New additions to your libraries that will intrigue, broaden and educate
Tears of Rangi, by Anne Salmond
In this, her most ambitious book to date, Dame Anne Salmond looks at New Zealand as a site of cosmo-diversity, a place where multiple worlds engage and collide. Beginning with a fine-grained inquiry into the early period of encounters between Māori and Europeans in New Zealand (1769–1840), Salmond then investigates such clashes and exchanges in key areas of contemporary life – waterways, land, the sea and people.
199 cemeteries to see before you die, by Loren Rhoads
A hauntingly beautiful travel guide to the world's most visited cemeteries, told through spectacular photography and their unique histories and residents. With more than 300 photographs, in this bucket list of travel musts author Loren Rhoads, who hosts the popular Cemetery Travel blog, details the history and features that make each destination unique. Throughout will be profiles of famous people buried there, striking memorials by noted artists, and unusual elements, such as the hand carved wood grave markers in the Merry Cemetery in Romania.
Transgender Children and Youth, by Elijah C. Nealy
Elijah C. Nealy, a therapist and former deputy executive director of New York City’s LGBT Community Center, and himself a trans man, has written the first-ever comprehensive guide to understanding, supporting, and welcoming trans kids. Covering everything from family life to school and mental health issues, as well as the physical, social, and emotional aspects of transition, this book is full of best practices to support trans kids.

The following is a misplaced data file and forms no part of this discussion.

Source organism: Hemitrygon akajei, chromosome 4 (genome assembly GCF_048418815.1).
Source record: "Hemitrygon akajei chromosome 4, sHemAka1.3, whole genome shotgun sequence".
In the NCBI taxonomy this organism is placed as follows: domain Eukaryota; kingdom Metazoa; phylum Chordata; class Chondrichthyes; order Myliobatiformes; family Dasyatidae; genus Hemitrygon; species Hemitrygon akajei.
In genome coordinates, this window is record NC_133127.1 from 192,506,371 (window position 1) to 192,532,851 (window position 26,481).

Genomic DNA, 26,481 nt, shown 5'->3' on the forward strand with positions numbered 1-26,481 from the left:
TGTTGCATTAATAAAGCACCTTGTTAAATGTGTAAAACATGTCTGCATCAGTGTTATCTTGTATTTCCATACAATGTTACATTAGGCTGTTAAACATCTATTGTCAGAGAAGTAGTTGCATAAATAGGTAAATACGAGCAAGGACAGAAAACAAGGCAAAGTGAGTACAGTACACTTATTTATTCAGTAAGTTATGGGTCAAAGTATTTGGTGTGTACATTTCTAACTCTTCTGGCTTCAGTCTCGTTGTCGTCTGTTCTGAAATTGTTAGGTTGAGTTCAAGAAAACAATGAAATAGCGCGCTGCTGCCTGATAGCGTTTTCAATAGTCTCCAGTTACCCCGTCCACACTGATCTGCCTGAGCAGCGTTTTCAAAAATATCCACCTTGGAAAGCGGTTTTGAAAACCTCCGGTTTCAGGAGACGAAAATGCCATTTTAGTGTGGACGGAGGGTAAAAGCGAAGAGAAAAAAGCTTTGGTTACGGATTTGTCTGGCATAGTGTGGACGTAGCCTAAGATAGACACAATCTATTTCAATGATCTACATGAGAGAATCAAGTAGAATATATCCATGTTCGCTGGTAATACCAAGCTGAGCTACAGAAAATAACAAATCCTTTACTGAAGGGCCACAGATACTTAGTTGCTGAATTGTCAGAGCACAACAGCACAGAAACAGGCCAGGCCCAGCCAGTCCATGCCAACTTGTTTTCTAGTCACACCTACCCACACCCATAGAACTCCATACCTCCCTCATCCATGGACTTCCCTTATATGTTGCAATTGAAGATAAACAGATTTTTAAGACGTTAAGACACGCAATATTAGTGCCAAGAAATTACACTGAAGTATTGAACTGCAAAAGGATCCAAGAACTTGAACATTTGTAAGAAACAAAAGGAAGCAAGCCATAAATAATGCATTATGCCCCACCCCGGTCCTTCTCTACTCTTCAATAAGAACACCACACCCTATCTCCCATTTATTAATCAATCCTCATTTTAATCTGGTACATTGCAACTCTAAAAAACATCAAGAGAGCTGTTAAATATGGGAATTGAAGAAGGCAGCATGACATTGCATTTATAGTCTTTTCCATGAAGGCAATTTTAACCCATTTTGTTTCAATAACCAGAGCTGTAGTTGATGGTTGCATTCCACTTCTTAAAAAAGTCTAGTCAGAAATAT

The Diary of a Bookseller, by Shaun Bythell
Shaun Bythell owns The Bookshop, Wigtown - Scotland's largest second-hand bookshop. It contains 100,000 books, spread over a mile of shelving, with twisting corridors and roaring fires, and all set in a beautiful, rural town by the edge of the sea. A book-lover's paradise? Well, almost ... In these wry and hilarious diaries, Shaun provides an inside look at the trials and tribulations of life in the book trade, from struggles with eccentric customers to wrangles with his own staff. He takes us with him on buying trips to old estates and auction houses, recommends books, introduces us to the thrill of the unexpected find, and evokes the rhythms and charms of small-town life, always with a sharp and sympathetic eye.
Exposed: the dark side of the America's Cup, by Alan Sefton
The America's Cup has always been a hotbed of unbridled ambition, personal agendas, intrigue, spying and, more recently, hard-fought court cases - and that's before the boats even get out on the water to race. Exposed lifts the lid on this unique contest for the oldest trophy in sport and on the powerful men who have made it `the toughest game in town' and provides a fascinating glimpse behind the scenes of one of the most compelling and controversial contests in the whole of sport.
The Reassembler, by James May
When we look around our homes, sheds and garages we see an array of objects that spring to life with the click of a button or twist of a knob, and, most of the time, do exactly what we want them to. But how on earth do these objects work? If you really want to understand what something is then you have to understand how it works, and James May, presenter of The Grand Tour, is the man to help you find out.